Thursday, April 2, 2015
"I mean, it was a stupid idea anyway."
Field trips in school were generally some of the best days. It gave students a chance to get out of school--even if just for a day--and explore parts of the world that might not otherwise be explored. Most of the times those trips happen without incident, but there are some occasions where things seem to go bad real quick. No Mercy #1 from Image Comics is one such tale. The issue is written by Alex de Campi, illustrated by Carla Speed McNeil and colored by Jenn Manley Lee.
It was just a trip, before college. Build schools in a Central American village; get to know some of the other freshmen. But after tragedy strikes, a handful of once-privileged US teens must find their way home in a cruel landscape that at best doesn’t like them, and at worst, actively wants to kill them.
If there's one complaint about youths of today it's that they sometimes seem even more flippant about things happening than what's expected from youths in general. That attitude tends to be exacerbated by social media and de Campi isn't shy about working that into No Mercy #1 as a very effective means of characterizing the main characters are completely naive about what they're getting into. de Campi does a brilliant job of subtly weaving in many of the youths' attention to their devices and social media as a mechanism for advancing the story, providing their viewpoints of the events without them necessarily over-narrating. The plot is made much clearer by the end of the issue, even if the first three-fourths of the issue feels a little like reading a Real World comic book. de Campi's dialogue effectively captures the frenetic energy that accompanies a bunch of students on the verge of attending college on a field trip though.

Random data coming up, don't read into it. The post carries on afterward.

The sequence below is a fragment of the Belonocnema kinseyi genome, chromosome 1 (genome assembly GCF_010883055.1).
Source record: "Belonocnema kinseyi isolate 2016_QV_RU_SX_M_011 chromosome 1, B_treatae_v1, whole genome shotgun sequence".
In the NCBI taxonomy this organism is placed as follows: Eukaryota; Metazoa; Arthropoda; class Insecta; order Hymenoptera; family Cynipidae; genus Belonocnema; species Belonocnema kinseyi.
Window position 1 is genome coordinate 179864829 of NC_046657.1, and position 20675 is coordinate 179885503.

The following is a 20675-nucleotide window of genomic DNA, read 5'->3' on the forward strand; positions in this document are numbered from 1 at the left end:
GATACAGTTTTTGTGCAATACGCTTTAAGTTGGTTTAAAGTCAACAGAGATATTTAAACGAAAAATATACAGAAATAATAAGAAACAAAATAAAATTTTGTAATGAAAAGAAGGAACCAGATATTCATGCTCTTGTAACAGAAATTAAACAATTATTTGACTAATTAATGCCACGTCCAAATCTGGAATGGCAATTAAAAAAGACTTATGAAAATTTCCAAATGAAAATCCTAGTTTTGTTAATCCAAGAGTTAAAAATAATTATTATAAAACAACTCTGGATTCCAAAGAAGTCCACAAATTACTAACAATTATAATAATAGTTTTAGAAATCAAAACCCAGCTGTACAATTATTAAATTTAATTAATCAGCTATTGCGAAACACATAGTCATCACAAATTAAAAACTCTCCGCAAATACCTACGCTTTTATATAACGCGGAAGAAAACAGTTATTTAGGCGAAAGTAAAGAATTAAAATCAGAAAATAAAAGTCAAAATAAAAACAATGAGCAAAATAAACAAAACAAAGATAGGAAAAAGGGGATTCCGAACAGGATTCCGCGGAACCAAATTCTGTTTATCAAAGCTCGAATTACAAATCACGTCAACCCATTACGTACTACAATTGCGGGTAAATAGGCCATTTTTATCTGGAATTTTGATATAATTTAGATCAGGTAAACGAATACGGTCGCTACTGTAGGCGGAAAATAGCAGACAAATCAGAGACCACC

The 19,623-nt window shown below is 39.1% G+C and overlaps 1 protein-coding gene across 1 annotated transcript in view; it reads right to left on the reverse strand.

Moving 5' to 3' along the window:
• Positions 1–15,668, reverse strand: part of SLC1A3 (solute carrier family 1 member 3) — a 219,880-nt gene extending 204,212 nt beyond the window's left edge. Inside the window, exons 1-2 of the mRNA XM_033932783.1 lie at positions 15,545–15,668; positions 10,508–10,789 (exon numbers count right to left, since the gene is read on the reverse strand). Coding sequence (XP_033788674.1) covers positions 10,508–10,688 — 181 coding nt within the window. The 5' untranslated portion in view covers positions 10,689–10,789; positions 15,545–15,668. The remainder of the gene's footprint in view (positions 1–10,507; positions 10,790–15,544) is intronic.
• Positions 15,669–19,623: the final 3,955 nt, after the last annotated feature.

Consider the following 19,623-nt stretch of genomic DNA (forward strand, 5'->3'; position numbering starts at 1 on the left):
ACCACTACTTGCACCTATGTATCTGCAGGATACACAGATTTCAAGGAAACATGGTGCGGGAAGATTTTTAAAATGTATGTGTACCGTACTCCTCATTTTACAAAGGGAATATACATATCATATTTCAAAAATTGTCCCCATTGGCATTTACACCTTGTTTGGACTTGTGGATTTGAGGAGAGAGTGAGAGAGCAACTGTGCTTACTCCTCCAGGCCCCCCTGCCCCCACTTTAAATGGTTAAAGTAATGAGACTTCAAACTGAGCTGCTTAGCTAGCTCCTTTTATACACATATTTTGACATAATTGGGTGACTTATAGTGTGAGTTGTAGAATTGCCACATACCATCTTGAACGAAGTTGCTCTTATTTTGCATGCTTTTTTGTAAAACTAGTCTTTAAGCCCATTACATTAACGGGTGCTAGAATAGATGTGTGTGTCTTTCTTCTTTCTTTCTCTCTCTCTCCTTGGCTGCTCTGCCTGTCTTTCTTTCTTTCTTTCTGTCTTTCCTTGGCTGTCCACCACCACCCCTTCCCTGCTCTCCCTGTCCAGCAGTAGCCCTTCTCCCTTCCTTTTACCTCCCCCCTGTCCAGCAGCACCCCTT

There's an interesting finish to McNeil's linework that boasts characters defined by sharp angles mixed with rounded faces. Many of the panels feature only the characters and not much in the way of background, but it does lend a certain scrapbook quality to the book that fits within the context of the characters' lives. McNeil handles the crowded panels very well. Her panel layout towards the end of the issue particularly effective at showcasing a very chaotic incident. The way she mixes the panels together feels scattered and random, but the presentation works for the events in the book.
No Mercy #1 is an interesting first issue that ends with a lot of questions and really little indication as to what answers will come forth in response. The kids have stumbled into a conspiracy of sorts and are forced to contend with being in a foreign country with little to no ability to survive on their own. de Campi's story moves along at an impressive clip and feels like the steady ascent on a roller coaster before the massive drop. McNeil's illustrations are strong and buoyed by Lee's color choices, which infuse the book with an 80s high school sensibility. No Mercy #1 features a wide array of characters, all of whom are poised to have to band together and overcome differences in order to survive what will likely be quite an ordeal.
No Mercy #1 is in stores now.